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The Colorado

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Here was the glint of the blossom rock,
Here Colorado dug the gold
For a sealskin vest and a rope of pearl
And a garter jewel from Amsterdam
And a house of stone with a jig-saw porch....
Here's where they cut the conifers and ribbed
The mines with conifers that sang no more,
And here they dug the gold and went away,
Here are the empty houses, hollow mountains,
Even the rats, the beetles and the cattle
That used these houses after they were gone
Are gone; the gold is gone,
There's nothing here,
Only the deep mines crying to be filled.

—Thomas Hornsby Ferril, “Ghost Town”

The Colorado River has its source in Rocky Mountain National Park, on whose southwestern border lie the first of many manmade diversions in its course. With its tributaries the river drains all of Colorado west of the Continental Divide. For 1,500 miles it flows through the driest part of the United States, watering not only Colorado's Western Slope but also Utah, Arizona, Nevada, and southern California. Dams and diversions keep the muddy red waters, which gave both the river and the state their name, from reaching the blue Pacific.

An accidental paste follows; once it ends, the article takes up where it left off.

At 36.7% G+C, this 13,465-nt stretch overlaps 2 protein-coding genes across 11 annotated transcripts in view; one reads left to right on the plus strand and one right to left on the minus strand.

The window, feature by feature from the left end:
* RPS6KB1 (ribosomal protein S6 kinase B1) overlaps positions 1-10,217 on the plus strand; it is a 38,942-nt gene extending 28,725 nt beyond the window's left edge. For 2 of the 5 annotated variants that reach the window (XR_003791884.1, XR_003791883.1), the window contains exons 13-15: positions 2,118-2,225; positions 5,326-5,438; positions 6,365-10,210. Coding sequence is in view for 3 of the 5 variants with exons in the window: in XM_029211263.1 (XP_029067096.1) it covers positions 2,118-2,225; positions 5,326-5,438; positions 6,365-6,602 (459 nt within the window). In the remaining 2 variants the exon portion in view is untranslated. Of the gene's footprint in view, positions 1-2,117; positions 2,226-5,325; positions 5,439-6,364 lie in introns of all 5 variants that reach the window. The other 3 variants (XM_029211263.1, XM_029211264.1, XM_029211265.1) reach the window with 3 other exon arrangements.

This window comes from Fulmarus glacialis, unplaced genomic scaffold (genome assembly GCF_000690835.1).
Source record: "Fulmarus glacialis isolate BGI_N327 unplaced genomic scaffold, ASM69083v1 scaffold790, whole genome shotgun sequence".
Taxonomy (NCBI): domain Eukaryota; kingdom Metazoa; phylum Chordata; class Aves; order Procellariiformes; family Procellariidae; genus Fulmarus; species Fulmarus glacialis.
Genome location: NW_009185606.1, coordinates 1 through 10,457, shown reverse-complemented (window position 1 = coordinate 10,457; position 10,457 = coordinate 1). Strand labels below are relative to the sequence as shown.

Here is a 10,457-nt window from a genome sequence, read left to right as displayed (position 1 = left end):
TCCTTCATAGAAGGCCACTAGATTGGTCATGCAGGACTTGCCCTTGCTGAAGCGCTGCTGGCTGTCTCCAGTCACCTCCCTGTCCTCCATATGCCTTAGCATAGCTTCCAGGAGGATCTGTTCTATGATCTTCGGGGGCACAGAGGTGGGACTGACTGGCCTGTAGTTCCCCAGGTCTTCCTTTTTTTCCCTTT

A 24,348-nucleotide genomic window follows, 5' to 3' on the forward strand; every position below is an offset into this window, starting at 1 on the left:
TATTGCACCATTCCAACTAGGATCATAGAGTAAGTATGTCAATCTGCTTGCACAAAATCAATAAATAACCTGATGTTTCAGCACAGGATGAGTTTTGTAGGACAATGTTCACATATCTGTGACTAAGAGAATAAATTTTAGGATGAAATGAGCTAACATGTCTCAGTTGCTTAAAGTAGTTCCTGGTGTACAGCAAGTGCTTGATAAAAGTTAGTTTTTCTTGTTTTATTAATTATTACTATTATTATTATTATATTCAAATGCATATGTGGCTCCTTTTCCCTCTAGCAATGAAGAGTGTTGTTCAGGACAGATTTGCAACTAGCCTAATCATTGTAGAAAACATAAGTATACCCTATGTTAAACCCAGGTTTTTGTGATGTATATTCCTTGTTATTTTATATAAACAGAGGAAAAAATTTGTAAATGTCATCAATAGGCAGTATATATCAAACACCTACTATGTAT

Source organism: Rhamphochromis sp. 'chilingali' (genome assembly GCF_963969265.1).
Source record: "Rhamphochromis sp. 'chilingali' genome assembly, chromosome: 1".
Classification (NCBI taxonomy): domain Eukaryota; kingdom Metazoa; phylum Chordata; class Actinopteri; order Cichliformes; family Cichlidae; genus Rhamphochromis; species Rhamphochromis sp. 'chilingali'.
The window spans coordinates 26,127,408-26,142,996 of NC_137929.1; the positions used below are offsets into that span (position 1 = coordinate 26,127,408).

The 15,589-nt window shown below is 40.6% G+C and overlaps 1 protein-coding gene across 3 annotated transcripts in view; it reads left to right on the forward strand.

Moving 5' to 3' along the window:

The mighty Colorado carved out the Grand Canyon and conquered the great deserts of the Southwest, but it is now threatened by diversions and salinity, by the silting and evaporation that diminish its many dammed reservoirs. Even in the moisture-rich high Rockies, the Colorado flows through a hydraulic landscape of dams and ditches, of headgates and tunnels, of measuring stations and holding basins. Much of its water is directed under the Continental Divide to Denver, the Eastern Slope of Colorado, and, ultimately, the Atlantic Ocean.

On its course through Colorado, the river runs through rocky and forested terrain which provided material for the houses of stone and jigsaw lumber observed by Colorado poet Thomas Hornsby Ferril. Such buildings can be found in the towns along the upper Colorado and its major tributaries, the Fraser, Blue, Eagle, Roaring Fork, and Gunnison rivers. These old stone and wood dwellings may seem worlds apart from the slick new resorts of western Colorado. But since countercultural shabbiness became architecturally fashionable in the 1960s with developments such as California's Sea Ranch, newer resorts have been borrowing elements from older farms, ranches, and mining towns. From the pioneer generation of Euro-American architecture, Mineshaft Modernists borrow shed roofs, raw lumber, native stone, and straight-forward design.